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I Worked for the US Army, and it Was a Horrible Place to Be a Woman

Despite the amount of women now gracing the ranks of our proud military divisions, it is still, most certainly, a man’s world.



My first job out of college was as an entry level Engineering Technician with a contracting company in support of the US Army. This put me out in the field with an Army unit comprised of over 200 soldiers. I knew next to nothing about the military, or the lifestyle it encompassed, and the first week was something of a rude awakening.

I learned that the respect I was given was largely incumbent on the rank of the man standing next to the person I was addressing and leering was a common form of acceptable communication. In addition, good luck getting anyone to take you seriously unless you happened to have a penis-bearing co-worker at your side. It sounds harsh, I know, but in my personal experience, and that of my few fellow female co-workers, it is true. 

I’d had my brushes with sexism over the years (typically in the form of drunk frat boys), but after the variety and open-mindedness of college, this was like a scary, entirely male driven planet full of shaved heads and confusing acronyms. Consequently, I now know a lot of really useless acronyms In Accordance With (IAW) military protocol.  

Despite the amount of women now gracing the ranks of our proud military divisions, it is still, most certainly, a man’s world.  I couldn’t believe some of the things these men felt comfortable saying either directly to me, or within easy ear shot.

Within the first two days of being on the job, I had heard my "ass" and "tits" detailed from a variety of different angles and with various levels of praise (my favorite was the time some guy compared my butt to his cousin’s in a very lewd and appreciative way that made it about thirty thousand times creepier). Many of these men were married. Many of them also looked about 12 years old.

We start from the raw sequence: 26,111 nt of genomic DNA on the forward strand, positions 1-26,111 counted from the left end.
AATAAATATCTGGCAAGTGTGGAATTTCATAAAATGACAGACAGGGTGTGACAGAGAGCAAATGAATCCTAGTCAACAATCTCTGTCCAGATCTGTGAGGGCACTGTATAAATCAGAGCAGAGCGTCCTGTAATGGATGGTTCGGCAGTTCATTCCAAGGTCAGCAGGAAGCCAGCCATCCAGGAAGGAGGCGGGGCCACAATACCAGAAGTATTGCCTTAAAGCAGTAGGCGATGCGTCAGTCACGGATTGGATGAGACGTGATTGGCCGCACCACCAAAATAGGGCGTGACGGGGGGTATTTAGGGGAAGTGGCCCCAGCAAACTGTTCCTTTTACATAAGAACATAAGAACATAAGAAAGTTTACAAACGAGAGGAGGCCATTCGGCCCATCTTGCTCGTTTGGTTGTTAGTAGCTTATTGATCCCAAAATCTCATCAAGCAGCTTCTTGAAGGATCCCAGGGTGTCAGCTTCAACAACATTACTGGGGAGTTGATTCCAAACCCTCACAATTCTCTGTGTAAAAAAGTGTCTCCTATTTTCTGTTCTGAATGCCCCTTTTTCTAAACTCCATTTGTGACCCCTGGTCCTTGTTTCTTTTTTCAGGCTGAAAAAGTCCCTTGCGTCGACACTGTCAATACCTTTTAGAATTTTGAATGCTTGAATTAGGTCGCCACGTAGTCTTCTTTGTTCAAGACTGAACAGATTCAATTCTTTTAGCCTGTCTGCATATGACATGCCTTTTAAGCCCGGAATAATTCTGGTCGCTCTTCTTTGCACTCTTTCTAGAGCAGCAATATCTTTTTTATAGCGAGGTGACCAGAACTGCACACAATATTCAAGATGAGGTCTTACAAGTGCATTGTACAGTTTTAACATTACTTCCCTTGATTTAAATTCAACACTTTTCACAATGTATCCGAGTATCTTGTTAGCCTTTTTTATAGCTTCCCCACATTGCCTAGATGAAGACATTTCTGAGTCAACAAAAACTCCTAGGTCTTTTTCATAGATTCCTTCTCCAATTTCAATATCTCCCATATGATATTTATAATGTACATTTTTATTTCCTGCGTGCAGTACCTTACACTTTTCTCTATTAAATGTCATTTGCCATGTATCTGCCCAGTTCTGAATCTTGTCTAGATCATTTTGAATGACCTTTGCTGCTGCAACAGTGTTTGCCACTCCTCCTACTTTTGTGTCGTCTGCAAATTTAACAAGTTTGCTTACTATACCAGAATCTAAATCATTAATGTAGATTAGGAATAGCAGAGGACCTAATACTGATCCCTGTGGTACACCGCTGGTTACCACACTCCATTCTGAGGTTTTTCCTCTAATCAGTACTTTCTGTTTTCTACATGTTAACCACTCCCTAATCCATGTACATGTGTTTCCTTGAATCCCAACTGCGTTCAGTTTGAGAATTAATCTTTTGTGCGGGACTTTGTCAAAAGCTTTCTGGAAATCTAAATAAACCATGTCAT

I am not an exceptionally attractive person (though I was thinner and cuter four years ago /sadsigh), I would stick myself comfortably in the "average" column. I had never in my life been on the receiving end of so much male attention. Even the year I’d started wearing contacts and gotten my braces removed didn’t compare.

I worked closely with a group of about 20 men. There were no women in my group, though there were a few in some of the others, but I never really got the chance to know them. I noticed quickly that the male soldiers spoke a lot more respectfully and tactfully to these women. I chalked this up to a mutual respect sort of thing, something I’d hoped I could earn with some time and effort. I was foolishly optimistic in my young, idealistic age.  

I oversaw my company’s interests with one of my male co-workers. He was about six years older than I, balding and heavy set. He was a nice enough guy, or at least he seemed nice enough during our three week training period where I exchanged maybe five words with him. I learned soon enough that he was not an ally on my quest of Being Taken Seriously. In fact, he ended up being my greatest enemy. 

I got to know some of the men I worked with and, after refusing to react to their crass comments or crude offers, we settled down into an easy work-environment friendship. Key word here is "some." There were several, nearly a dozen, who just couldn’t take a polite "no" for an answer. 

Let me stop here for a moment and say that most of these men were good people. They all came from very different walks of life and from all across our country. Every one of them had a different reason for enlisting. Most of them truly, and honestly, believed they were actively protecting and securing our country and, no matter what your political views, that’s an admirable goal.  

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